Celebrating International Women’s Day: How to be an ally in the workplace and combat gender inequality
Celebrating International Women’s Day on 8th March 2022 and the #BreakTheBias campaign, in this blog Grace Randall shares her insights into how to be an ally in the workplace.
“I am a strong woman because a strong woman raised me.”
I am very fortunate to have been raised by the strongest and most independent woman I know, my mother. Throughout my life, I have been very aware of gender bias, the lack of female representation and the microaggressions that women face in everyday life. I’m passionate about achieving gender equality and working to #BreakTheBias, and you can help support this change by being an ally.
An ally will recognise their privilege and help act on these inequalities by taking responsibility in supporting others to bring visibility and tangible change to the systemic issues that differently impact individuals, groups and communities. Anyone can be an ally – whatever your job role or class/socio-economic background, you can support women in the workplace and make a difference.
Even though I have lived experience of facing bias as a woman, I am very aware that I have privilege as a white, cisgender, heterosexual and non-disabled woman. It’s important to be mindful of intersectionality as women of colour, LGBT+ women and disabled women all face further compounded discrimination.
Being an ally in the workplace
Here are my recommendations for how to be an ally to women in the workplace:
- Be mindful of your privilege: Recognising and acknowledging your own privilege isn’t something to be ashamed of and it doesn’t say you haven’t experienced hardship, it’s simply recognising that you haven’t faced discrimination due to one (or more) of your identity characteristics. Be empathetic and try to think of how you can use your position to help raise awareness of inequalities and encourage positive change. Actively call out inappropriate behaviour and stand up for those less heard and recognise when it is appropriate to say less to give others space.
- Be informed and ask questions: It’s okay to not know all the answers or understand everything about gender bias. Being comfortable with the feeling of being uncomfortable is very powerful! It’s a big step to be inquisitive when trying to educate yourself, but make sure you do so in a sensitive and respectful manner. Take responsibility for your own learning and undertake research and read to extend your knowledge. Ask questions but be mindful of the cognitive and emotional load that sharing their experiences may have on women and minoritised groups.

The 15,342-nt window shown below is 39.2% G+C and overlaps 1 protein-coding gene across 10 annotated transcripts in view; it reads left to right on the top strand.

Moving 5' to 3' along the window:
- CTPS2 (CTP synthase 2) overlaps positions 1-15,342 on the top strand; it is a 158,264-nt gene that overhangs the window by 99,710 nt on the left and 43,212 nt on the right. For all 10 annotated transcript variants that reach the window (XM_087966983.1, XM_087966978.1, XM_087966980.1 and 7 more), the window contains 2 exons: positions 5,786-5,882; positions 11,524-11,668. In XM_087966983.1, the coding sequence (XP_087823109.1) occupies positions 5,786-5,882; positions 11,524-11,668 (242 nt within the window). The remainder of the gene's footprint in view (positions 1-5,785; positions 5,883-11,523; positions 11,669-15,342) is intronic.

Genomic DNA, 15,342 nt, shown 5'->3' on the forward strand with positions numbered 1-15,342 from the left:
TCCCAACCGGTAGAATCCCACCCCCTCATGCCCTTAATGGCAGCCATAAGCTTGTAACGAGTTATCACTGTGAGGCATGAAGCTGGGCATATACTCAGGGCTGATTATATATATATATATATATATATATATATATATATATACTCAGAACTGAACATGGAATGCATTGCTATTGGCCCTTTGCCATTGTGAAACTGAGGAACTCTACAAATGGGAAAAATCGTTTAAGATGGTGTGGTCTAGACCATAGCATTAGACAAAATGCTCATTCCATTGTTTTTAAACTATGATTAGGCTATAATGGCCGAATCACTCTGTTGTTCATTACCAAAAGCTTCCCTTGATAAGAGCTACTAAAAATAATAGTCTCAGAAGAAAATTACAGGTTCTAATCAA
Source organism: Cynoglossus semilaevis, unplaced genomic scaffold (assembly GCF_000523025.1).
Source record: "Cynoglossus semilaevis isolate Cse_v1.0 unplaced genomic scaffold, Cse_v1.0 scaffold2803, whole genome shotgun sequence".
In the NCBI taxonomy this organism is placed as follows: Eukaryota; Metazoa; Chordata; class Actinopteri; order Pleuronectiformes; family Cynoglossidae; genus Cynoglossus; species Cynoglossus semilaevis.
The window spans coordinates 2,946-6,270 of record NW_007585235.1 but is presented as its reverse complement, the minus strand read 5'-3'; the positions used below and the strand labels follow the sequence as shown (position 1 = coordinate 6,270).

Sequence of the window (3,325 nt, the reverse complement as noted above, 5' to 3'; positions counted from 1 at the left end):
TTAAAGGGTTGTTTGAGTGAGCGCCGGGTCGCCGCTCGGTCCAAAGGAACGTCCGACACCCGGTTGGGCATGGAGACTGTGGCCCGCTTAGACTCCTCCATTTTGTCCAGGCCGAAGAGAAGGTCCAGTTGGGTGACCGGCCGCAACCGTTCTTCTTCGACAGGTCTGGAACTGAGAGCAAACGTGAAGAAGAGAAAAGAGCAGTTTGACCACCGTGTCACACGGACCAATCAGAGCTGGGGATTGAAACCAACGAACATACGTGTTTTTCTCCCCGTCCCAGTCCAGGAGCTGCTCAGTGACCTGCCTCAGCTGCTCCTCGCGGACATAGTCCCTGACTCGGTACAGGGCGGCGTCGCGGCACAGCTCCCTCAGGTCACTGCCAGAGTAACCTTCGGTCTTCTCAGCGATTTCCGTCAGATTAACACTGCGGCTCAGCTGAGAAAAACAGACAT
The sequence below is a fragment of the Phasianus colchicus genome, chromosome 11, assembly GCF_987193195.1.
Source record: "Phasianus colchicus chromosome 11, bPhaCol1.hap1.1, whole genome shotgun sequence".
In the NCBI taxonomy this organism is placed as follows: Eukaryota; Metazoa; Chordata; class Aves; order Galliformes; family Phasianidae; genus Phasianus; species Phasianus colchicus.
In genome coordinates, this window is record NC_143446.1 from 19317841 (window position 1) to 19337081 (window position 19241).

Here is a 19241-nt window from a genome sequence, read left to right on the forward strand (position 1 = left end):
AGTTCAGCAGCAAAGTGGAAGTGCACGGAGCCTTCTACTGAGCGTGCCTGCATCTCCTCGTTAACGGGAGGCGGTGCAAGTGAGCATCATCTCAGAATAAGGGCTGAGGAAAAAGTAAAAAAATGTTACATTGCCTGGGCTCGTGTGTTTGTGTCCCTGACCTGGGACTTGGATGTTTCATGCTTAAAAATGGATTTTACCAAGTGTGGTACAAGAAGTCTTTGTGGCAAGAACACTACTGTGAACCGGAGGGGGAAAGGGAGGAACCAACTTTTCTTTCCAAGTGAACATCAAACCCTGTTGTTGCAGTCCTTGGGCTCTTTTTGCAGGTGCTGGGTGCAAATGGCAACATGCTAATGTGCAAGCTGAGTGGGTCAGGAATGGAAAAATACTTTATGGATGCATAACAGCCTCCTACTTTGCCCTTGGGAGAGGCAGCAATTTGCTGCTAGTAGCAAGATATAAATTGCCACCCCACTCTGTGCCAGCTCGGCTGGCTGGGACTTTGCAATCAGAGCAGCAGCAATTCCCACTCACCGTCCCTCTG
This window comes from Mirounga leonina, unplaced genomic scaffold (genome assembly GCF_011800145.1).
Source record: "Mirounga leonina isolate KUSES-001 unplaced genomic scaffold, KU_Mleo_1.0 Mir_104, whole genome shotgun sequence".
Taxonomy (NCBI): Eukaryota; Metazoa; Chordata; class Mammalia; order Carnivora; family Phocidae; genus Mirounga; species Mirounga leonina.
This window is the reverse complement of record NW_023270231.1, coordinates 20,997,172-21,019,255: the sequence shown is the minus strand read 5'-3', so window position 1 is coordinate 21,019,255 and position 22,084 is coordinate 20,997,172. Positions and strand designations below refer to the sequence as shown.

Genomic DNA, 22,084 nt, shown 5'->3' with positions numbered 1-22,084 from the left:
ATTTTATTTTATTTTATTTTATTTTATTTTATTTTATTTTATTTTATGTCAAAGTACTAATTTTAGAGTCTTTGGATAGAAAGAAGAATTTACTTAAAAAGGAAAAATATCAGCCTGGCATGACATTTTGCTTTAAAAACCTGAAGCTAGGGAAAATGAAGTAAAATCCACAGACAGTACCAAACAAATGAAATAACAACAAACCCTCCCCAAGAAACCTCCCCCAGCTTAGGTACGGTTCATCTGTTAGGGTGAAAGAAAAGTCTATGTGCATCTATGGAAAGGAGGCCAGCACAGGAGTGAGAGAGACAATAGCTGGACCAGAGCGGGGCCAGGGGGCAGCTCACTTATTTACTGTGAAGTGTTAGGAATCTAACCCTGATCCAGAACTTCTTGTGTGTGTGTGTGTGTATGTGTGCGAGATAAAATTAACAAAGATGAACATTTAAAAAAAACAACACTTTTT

- Language: ‘You’re strong for a girl’ ‘Only a man could do that job’ ‘Boys will be boys’. Call out ‘banter’ that has sexist stereotypes or remarks as it’s punchline. It can be uncomfortable to challenge others, but it is important to do so. Language and the phrases we use are crucial and can perpetuate stereotypes and bias. The words we choose speak volumes about how we view women. It is also important to be avoid using terms such as ‘girls’ or ‘guys’ for adults at work when addressing mixed gender groups.
- Listen: Active listening is a crucial element of being an ally. Take a moment to pause and reflect, then acknowledge those feelings or reactions and that you might be biased with your response. Be empathetic rather than dismissive when speaking with women, understand other possible reactions by reframing your thoughts. Try to search for the most empowering, productive way to deal with the situation.
- Speak up: If you witness bias in action, don’t be just a bystander be an active bystander. When challenging behaviours, you do not need to be aggressive in your approach – be assertive and ask questions such as ‘What makes you say that?’ or ‘Why do you believe that?’. Reflecting their statement back to them can also force them to reflect on what they’ve said, and how this may have been received. Another powerful method is not respond for a while – silence will speak volumes and potentially leave the individual feeling awkward about their behaviour, which also encourages reflection and a response. If you do not get a response, ideally still raise the point of concern – silence in itself may not make the point.
Reflecting their statement back to them can also force them to reflect on what they’ve said, and how this may have been received. Another powerful method is to simply not respond – silence will speak volumes by filling the void and make them feel awkward about their behaviour.
Championing other women
It’s also important for women to champion each other, and it’s something I personally strive to do every day. From supporting other women at my gym in a typically male environment, celebrating success stories of women, encouraging women to be bold and sharing resources to raise awareness. Small and constant conscious actions contribute towards the fight for equality, and I’m very fortunate to be able to work for a company such as EW Group who are champions for real cultural change.
“Here’s to strong women. May we know them, may we raise them. May we be them.”
- Invisible Women: Exposing Data Bias in a World Designed for Men by Caroline Criado-Perez
Why ‘We Should All Be Feminists’ by Chimamanda Ngozi Adichie
- The Persistence of Gender Inequality by Mary Evans